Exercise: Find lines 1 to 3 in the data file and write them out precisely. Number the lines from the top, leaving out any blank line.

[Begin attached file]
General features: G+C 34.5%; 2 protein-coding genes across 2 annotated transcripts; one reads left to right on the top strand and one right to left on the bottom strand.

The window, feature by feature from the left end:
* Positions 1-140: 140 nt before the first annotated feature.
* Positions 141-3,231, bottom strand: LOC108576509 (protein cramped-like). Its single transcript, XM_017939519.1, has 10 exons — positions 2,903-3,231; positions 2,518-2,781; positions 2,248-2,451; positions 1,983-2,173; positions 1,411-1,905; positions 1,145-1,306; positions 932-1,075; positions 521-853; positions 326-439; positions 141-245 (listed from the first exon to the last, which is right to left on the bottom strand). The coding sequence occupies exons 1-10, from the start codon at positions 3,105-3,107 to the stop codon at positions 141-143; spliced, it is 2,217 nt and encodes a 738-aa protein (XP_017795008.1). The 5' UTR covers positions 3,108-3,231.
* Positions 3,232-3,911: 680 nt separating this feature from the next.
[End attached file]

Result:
General features: G+C 34.5%; 2 protein-coding genes across 2 annotated transcripts; one reads left to right on the top strand and one right to left on the bottom strand.

The window, feature by feature from the left end:
* Positions 1-140: 140 nt before the first annotated feature.